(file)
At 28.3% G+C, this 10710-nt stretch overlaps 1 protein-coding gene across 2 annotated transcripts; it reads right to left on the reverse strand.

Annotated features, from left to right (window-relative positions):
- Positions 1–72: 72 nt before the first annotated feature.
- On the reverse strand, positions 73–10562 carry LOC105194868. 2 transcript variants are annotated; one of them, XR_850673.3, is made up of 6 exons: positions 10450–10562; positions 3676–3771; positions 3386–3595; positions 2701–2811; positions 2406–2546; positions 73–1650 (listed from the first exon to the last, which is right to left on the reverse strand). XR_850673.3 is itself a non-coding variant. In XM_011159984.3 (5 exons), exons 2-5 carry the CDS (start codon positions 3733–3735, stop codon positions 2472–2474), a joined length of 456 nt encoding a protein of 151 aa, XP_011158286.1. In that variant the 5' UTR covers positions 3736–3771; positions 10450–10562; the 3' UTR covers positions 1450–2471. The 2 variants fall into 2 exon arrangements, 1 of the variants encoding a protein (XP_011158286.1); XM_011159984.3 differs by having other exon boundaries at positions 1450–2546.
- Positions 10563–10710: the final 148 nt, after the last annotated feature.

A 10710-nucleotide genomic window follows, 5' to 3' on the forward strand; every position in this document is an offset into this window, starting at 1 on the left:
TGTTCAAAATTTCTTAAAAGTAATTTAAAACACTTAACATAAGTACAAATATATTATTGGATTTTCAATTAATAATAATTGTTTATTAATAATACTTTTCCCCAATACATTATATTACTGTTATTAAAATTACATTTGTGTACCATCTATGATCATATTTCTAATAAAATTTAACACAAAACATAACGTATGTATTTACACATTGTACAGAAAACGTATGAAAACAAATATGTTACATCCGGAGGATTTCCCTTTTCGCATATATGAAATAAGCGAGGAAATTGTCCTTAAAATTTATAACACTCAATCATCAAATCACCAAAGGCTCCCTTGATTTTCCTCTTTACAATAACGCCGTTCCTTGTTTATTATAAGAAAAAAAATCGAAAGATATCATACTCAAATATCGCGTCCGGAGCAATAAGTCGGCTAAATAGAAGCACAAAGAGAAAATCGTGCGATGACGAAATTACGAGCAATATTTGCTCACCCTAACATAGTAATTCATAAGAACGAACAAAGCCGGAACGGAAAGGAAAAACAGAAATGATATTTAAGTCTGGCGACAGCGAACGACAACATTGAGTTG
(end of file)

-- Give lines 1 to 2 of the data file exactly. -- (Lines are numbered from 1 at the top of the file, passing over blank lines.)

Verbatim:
At 28.3% G+C, this 10710-nt stretch overlaps 1 protein-coding gene across 2 annotated transcripts; it reads right to left on the reverse strand.

Annotated features, from left to right (window-relative positions):